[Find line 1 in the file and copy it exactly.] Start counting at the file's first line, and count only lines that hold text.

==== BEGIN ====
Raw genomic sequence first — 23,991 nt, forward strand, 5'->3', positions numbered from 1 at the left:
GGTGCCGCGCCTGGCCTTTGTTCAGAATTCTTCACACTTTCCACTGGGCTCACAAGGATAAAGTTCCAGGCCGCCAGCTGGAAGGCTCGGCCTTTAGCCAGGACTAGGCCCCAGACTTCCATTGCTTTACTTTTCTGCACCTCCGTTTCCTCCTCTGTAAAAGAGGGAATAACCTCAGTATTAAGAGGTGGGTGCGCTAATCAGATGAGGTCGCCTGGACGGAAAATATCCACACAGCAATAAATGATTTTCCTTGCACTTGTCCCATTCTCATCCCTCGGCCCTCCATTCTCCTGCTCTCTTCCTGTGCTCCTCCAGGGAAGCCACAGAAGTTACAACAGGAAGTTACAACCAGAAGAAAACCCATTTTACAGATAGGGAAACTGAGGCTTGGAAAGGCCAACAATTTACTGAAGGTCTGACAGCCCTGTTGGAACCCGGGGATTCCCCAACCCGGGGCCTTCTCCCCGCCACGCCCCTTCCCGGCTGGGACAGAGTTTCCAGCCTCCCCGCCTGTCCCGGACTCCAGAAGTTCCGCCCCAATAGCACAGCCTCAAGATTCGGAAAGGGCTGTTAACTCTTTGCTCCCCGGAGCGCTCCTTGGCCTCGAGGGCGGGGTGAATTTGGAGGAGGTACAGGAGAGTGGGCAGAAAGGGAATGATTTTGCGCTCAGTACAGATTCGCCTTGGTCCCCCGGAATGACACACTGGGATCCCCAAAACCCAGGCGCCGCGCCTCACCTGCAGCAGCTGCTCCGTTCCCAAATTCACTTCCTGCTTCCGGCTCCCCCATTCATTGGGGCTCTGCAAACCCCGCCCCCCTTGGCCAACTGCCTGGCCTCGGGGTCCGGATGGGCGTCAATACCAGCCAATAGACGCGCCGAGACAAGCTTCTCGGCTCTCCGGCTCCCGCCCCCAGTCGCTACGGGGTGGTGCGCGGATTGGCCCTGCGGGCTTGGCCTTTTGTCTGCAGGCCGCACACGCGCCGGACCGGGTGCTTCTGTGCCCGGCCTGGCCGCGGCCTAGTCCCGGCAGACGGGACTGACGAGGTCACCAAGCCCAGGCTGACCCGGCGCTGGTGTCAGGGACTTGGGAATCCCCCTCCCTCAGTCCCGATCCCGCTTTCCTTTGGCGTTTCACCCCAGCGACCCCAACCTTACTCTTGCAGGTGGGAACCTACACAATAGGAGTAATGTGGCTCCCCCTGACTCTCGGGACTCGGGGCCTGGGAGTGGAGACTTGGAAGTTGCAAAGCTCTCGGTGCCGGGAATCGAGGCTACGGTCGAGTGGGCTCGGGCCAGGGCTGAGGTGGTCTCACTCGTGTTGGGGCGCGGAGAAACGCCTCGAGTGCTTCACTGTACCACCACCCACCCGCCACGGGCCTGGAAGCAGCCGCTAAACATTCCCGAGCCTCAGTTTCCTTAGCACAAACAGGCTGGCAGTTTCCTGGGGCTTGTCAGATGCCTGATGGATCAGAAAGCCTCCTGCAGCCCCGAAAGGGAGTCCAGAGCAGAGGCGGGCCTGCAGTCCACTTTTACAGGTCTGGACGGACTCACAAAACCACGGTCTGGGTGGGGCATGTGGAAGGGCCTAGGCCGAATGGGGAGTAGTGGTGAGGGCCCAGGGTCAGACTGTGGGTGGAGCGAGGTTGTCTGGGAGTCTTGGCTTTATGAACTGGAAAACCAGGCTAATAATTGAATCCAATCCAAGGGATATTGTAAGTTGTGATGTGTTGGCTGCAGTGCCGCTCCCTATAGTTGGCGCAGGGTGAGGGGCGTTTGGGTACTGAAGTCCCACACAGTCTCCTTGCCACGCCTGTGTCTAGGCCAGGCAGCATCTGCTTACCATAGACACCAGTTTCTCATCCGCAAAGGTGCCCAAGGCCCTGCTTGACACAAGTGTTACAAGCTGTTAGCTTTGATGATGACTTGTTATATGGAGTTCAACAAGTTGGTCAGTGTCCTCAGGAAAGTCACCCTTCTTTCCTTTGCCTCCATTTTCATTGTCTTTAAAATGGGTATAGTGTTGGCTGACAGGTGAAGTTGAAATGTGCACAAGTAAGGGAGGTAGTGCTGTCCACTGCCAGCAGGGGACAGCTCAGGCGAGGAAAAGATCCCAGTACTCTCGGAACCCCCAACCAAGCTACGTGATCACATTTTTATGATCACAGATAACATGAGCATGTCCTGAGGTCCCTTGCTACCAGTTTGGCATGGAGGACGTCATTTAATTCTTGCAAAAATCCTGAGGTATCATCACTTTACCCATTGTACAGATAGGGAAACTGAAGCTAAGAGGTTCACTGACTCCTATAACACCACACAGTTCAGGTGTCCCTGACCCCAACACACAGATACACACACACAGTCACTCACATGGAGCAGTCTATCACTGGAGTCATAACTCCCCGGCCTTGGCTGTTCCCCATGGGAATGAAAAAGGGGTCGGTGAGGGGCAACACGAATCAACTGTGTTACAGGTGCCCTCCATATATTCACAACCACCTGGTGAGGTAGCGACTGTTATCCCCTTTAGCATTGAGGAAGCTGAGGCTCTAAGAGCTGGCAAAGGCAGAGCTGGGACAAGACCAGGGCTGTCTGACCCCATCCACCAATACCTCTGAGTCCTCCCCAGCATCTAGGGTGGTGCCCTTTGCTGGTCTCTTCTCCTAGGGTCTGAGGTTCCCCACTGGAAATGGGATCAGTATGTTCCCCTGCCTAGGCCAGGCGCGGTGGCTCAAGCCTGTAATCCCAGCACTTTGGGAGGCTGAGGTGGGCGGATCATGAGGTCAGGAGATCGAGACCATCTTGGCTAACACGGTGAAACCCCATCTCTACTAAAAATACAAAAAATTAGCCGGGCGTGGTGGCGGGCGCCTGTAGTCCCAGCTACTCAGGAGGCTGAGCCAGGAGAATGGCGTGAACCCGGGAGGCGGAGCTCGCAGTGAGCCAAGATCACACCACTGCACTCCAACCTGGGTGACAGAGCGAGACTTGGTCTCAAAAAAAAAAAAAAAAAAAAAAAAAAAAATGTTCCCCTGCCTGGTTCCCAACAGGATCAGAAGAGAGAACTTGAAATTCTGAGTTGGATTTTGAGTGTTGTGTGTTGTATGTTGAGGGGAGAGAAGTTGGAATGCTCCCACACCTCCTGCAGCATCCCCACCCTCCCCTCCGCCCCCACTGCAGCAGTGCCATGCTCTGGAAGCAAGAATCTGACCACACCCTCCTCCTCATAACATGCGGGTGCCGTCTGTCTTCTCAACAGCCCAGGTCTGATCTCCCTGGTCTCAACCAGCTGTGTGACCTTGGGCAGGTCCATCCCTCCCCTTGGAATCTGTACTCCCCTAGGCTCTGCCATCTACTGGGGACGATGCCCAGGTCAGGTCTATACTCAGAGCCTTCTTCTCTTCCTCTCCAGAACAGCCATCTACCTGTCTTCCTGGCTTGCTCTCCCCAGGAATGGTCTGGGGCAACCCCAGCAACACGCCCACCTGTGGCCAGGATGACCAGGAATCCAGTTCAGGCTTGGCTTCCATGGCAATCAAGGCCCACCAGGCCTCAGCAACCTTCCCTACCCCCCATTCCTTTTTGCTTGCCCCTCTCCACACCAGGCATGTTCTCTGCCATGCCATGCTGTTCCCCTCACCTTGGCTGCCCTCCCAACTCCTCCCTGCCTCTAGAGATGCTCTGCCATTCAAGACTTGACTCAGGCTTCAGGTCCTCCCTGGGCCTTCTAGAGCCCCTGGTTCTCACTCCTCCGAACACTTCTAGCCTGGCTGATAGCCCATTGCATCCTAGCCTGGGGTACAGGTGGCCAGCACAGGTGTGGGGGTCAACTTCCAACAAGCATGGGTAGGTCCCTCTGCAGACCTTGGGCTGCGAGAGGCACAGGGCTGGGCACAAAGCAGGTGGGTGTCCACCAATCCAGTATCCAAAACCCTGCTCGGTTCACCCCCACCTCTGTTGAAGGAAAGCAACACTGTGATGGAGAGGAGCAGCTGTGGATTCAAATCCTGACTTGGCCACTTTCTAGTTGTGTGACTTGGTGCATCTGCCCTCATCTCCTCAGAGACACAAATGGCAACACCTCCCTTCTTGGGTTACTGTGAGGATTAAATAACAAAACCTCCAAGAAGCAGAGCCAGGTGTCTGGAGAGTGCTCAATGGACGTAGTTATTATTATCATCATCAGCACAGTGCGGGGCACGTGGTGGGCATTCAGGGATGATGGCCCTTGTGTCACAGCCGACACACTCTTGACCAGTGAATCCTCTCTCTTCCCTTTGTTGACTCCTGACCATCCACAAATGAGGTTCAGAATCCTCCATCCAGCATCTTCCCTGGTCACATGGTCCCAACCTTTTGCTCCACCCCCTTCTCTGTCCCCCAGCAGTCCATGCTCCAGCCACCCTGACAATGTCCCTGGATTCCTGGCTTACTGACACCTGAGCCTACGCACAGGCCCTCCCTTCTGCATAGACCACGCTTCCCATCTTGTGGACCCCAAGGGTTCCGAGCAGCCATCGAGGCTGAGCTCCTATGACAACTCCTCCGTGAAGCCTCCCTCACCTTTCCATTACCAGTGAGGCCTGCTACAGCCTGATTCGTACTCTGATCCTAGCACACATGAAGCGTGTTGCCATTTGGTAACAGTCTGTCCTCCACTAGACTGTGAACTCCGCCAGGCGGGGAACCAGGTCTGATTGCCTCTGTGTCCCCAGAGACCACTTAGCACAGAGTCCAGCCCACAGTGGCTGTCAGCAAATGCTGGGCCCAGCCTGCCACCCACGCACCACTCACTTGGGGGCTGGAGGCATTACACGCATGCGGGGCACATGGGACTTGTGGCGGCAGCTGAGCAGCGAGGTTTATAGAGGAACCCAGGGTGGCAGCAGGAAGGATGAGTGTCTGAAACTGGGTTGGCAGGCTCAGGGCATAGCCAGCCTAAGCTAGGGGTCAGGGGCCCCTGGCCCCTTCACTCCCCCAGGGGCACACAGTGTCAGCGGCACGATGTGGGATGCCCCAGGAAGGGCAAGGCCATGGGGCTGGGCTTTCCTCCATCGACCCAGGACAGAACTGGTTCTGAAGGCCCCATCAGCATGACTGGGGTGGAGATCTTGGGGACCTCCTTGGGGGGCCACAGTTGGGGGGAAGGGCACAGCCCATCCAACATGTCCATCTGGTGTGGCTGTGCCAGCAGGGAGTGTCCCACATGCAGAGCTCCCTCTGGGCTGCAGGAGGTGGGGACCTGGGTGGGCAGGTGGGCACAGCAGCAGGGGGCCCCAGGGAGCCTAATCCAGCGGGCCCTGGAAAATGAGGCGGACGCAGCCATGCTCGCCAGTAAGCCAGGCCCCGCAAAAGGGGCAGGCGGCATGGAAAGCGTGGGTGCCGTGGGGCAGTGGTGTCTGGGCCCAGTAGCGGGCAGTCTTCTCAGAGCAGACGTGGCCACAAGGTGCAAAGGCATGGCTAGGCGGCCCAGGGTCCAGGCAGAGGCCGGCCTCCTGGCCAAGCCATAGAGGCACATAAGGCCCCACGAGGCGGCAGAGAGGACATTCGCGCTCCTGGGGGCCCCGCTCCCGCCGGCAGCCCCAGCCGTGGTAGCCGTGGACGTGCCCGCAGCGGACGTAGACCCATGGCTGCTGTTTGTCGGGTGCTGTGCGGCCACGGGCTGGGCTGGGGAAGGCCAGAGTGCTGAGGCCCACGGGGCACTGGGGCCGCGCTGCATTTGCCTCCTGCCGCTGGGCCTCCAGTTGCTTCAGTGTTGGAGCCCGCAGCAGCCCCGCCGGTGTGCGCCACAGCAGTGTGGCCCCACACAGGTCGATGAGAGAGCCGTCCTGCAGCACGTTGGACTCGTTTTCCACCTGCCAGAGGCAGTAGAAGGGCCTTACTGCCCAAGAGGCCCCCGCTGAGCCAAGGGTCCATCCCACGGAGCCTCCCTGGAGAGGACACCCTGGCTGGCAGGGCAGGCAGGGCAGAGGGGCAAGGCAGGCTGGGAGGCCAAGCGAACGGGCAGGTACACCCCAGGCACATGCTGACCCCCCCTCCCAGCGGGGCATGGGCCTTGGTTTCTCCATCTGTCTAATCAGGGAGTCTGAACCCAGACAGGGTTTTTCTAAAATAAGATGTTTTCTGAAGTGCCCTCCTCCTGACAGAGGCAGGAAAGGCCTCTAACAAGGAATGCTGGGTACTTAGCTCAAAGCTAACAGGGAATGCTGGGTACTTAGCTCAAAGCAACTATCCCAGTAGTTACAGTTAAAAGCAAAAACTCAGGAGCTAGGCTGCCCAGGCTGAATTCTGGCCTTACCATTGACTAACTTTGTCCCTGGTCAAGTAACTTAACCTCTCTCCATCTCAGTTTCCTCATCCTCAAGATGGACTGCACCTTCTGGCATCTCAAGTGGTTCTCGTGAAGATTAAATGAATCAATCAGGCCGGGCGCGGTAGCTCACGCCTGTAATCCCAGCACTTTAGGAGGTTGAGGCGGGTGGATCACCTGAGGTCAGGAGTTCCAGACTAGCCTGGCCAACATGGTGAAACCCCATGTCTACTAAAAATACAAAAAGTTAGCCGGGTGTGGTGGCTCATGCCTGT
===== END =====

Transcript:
Raw genomic sequence first — 23,991 nt, forward strand, 5'->3', positions numbered from 1 at the left: